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Charlie

by AV . In reply to Oh...

Charlie, don't go to the cops. They'll just take them. They may have some value to collectors. A gun dealer will help you and fill out the paperwork. See if you can get any paperwork on them.

I found this thread on a website you might find helpful. http://answers.yahoo.com/question/index?qid=20100201135103AAlfg5Y

AV

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Blast furnace not needed

by aidemzo_adanac In reply to Oh...

Just because you are NOW in possession of them, I assume and don't have the legal paperwork, you will be quickly excused if you call police about them.

"Hi I was left two pistols by my father and I don't really want them around, I don't know if they are even legal for me to possess so, rather than face issues down the road, what is the best way to dispose of them?

As far as I know they are not loaded but I am not 100% sure as I don't like to handle guns. Is it possible that an officer can come by , secure them and remove them from the home?"

Play dumb, innocent and dead honest.

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Minor clarification.

by CharlieSpencer In reply to Oh...

The old boy is still with us. I'll eventually be executor of his estate, and I'm trying to lay some ground work. I'm reasonably certain I can safely carry them out of the house and keep them pointed in a safe direction long enough to clear them. I'll definitely go with any option that has someone come after them, since I don't know the laws regarding tooling around with one in the car. I'm sure not going to stroll into a police station carrying one in either hand.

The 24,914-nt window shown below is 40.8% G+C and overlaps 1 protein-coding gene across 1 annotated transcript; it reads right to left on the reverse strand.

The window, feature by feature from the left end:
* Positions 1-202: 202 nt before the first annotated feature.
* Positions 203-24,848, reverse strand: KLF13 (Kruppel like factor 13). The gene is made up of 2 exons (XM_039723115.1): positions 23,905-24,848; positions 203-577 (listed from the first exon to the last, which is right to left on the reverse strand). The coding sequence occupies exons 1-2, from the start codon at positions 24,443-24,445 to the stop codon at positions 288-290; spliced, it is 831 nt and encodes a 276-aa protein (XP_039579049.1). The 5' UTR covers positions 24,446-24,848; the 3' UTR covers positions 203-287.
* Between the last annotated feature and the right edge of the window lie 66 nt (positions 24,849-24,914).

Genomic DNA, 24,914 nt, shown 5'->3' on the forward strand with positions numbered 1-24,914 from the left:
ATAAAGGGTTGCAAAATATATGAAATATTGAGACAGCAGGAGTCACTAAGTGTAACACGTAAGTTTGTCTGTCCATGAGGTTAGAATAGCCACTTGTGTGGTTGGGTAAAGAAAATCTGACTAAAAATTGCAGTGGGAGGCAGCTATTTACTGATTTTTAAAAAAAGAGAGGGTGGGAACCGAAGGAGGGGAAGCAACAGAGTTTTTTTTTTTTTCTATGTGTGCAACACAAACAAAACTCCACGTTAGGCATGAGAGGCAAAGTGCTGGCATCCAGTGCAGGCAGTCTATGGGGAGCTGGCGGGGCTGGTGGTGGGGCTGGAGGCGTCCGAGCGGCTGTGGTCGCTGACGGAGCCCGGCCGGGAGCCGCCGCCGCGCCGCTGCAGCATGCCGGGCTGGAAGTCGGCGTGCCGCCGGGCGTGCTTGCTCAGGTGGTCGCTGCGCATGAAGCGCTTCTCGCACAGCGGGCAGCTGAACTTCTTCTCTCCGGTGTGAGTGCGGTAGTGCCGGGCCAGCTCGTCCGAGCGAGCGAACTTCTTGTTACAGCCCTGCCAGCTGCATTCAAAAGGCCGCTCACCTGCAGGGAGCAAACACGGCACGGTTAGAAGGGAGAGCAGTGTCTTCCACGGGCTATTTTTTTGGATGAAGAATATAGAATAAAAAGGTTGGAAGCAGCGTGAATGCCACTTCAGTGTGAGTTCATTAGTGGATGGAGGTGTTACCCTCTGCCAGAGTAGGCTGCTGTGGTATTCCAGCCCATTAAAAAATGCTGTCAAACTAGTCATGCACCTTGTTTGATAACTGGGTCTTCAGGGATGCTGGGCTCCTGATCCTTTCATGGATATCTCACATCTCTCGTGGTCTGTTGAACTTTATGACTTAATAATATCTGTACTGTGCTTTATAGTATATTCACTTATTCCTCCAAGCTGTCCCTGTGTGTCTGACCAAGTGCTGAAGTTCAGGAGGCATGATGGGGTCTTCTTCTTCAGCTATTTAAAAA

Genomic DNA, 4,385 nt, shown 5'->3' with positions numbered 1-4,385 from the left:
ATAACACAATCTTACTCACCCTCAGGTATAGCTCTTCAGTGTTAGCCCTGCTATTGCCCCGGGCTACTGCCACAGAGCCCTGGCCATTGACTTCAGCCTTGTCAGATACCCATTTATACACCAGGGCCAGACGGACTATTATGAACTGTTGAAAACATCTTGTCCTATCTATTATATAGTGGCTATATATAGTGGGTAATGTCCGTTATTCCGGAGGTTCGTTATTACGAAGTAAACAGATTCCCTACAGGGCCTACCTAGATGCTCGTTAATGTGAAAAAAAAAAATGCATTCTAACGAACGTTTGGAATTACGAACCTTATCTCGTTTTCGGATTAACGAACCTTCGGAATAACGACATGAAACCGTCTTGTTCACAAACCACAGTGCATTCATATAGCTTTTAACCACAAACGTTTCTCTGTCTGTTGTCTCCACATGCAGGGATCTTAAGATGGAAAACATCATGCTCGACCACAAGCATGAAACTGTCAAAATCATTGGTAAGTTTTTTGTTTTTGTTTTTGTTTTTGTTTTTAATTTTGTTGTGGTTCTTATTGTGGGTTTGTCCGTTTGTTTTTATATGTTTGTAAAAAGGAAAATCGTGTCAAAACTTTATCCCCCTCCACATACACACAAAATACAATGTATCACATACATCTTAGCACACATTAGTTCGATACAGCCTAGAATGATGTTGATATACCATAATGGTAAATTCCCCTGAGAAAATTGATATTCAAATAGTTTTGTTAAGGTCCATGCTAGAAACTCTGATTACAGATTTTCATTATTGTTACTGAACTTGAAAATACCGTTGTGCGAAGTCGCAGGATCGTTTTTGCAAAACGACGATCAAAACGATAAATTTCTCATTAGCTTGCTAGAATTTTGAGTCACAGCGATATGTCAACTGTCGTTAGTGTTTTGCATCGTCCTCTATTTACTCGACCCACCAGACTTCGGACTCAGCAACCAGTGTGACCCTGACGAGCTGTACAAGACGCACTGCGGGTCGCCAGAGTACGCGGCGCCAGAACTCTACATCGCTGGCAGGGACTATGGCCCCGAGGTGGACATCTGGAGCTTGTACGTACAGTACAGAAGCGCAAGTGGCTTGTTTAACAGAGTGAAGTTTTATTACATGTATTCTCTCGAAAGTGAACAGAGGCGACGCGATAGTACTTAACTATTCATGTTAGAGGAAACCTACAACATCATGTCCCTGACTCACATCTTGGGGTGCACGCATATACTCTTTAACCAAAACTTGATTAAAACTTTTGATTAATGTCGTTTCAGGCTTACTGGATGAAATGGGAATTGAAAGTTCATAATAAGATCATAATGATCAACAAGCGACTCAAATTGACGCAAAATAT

AV, the manufacturing statistics indicate there are plenty of firearms in this country already, with more being made daily. The absence of two handguns and an air rifle aren't going to make any difference except to my piece of mind. Your linked article is typical of those I found with information about how to keep or sell them, chock full of abbreviations and acronyms I'm unfamiliar with and am frankly uninterested in learning. wWhat little I've read of NC law confuses me; it seems to indicate that to inherit them, I have to fill out a form and pay a fee. When the time comes, I won't want to have to find any paperwork, pay any fees, talk to any dealers, and won't care about taking legal possession so I can sell them for whatever they're worth. I'll just want rid of the responsibility of them as quickly and easily as possible, and I already know how to call **1.

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Charlie

by AV . In reply to Oh...

I'm glad you clarified that. I guess the firearms aren't really wanted.

Maybe its stupid, but in some families weapons are passed down. Its old time stuff, but it has meaning to the family.

AV

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AV, nothing stupid about it.

by CharlieSpencer In reply to Oh...

It's a question of what individual families emphasize. I'm sure we'll hang on to plenty of items that others would regard as pointless or silly.

There's no sentimental value here. I think the handguns are left over from his days captaining charter fishing boats and were used to dispatch any sharks the clients insisted on bringing aboard. The air rifle is from Wal-Mart, used to run the most obnoxious of squirrels and raccoons off the bird feeders. No military service stories, no hand-me-down history.

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My guess, completely unsupported by facts.

by CharlieSpencer In reply to Gun Permits for the menta ...

"How can there be ANY gray area around it? Are Americans THAT mental that even someone with a history of mental illness has his right to own a firearm defended?!?"